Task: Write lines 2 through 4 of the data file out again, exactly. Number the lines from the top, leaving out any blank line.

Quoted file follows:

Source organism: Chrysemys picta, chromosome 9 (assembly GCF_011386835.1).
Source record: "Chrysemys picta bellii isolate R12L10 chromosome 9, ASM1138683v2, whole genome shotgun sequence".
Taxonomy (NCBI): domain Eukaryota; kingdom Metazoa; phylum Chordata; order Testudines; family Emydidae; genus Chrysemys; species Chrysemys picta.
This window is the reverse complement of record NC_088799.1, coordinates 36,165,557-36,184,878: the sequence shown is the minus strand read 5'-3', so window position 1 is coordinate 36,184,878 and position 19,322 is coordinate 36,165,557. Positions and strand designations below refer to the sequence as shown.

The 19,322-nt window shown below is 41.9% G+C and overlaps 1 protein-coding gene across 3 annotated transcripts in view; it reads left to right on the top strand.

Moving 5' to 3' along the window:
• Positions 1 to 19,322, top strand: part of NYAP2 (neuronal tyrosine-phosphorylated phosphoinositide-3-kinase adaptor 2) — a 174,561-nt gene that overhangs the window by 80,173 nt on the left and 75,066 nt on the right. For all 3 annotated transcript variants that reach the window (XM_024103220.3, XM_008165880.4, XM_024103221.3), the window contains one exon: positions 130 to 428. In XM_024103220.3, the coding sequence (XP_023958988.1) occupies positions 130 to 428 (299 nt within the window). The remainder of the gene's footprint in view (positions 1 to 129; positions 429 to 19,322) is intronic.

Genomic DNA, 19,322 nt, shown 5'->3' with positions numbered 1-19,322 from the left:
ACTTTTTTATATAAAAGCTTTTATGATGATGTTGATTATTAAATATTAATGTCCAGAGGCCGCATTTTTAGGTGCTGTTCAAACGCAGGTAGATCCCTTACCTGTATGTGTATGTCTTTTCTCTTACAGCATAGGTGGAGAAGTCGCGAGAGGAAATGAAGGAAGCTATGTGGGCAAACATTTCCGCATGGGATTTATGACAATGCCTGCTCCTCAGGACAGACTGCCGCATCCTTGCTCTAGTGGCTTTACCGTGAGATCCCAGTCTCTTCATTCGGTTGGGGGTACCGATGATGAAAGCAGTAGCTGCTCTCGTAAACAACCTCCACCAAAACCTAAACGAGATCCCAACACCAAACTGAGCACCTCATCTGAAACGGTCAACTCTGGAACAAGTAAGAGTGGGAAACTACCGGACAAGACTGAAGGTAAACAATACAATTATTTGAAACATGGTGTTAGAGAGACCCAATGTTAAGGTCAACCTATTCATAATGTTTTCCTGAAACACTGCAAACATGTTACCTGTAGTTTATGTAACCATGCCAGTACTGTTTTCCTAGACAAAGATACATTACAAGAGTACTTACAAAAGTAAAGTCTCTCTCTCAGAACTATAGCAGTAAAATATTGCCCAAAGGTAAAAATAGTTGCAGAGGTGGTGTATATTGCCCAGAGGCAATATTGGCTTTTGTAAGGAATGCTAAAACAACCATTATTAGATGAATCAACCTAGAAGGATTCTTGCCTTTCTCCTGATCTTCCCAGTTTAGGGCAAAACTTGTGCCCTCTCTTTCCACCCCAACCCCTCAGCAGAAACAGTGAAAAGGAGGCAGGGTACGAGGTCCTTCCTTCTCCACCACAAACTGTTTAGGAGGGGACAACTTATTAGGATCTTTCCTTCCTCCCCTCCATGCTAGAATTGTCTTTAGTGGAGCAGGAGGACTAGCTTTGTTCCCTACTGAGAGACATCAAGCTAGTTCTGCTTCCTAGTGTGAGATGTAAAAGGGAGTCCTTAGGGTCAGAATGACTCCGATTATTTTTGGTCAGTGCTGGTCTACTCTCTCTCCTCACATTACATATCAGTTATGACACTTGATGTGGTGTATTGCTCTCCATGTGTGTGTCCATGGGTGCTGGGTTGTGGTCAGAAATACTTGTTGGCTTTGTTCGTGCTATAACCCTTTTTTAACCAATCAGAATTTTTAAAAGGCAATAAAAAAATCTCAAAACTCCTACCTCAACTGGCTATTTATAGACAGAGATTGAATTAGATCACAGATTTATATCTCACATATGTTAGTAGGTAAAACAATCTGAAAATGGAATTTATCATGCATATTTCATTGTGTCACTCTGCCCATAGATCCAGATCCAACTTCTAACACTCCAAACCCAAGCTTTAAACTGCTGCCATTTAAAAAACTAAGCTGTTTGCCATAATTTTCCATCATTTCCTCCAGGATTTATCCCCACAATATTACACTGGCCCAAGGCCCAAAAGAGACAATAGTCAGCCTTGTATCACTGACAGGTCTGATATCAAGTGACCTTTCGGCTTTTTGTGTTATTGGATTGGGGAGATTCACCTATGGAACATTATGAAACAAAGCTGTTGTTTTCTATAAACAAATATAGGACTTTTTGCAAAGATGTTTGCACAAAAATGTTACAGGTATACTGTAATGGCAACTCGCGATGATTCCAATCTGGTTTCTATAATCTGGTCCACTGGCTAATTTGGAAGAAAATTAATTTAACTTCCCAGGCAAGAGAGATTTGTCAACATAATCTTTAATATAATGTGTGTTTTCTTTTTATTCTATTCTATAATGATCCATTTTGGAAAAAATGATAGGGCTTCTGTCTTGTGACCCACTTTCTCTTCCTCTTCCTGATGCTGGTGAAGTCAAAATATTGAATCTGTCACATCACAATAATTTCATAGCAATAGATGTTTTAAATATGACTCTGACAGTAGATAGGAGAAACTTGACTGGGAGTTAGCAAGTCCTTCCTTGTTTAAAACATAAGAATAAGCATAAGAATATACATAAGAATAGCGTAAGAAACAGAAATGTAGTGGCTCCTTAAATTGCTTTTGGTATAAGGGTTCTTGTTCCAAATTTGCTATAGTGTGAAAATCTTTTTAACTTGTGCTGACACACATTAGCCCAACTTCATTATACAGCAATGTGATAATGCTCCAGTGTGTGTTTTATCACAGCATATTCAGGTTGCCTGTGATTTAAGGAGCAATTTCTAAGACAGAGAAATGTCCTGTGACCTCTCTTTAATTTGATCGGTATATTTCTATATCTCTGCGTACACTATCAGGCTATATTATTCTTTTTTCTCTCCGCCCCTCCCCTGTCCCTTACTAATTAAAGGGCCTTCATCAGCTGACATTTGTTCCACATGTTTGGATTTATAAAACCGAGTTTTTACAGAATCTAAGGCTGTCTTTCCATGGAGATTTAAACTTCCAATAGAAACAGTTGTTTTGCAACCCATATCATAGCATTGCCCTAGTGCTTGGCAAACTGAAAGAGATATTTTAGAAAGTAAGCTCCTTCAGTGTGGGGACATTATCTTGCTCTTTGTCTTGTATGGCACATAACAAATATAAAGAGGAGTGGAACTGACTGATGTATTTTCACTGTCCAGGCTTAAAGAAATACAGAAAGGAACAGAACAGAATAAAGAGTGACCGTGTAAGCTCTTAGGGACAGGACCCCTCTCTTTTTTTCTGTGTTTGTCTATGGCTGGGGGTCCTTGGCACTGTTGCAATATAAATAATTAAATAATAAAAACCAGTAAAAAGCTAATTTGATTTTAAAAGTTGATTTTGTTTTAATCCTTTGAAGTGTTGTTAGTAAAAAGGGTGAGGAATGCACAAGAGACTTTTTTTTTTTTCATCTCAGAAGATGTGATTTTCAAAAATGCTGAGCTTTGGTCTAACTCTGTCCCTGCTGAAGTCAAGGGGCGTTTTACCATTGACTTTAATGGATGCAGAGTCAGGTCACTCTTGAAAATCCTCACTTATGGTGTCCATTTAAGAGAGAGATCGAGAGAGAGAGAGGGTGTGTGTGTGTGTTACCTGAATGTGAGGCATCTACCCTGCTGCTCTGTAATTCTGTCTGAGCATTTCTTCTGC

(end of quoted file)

Source record: "Chrysemys picta bellii isolate R12L10 chromosome 9, ASM1138683v2, whole genome shotgun sequence".
Taxonomy (NCBI): domain Eukaryota; kingdom Metazoa; phylum Chordata; order Testudines; family Emydidae; genus Chrysemys; species Chrysemys picta.
This window is the reverse complement of record NC_088799.1, coordinates 36,165,557-36,184,878: the sequence shown is the minus strand read 5'-3', so window position 1 is coordinate 36,184,878 and position 19,322 is coordinate 36,165,557. Positions and strand designations below refer to the sequence as shown.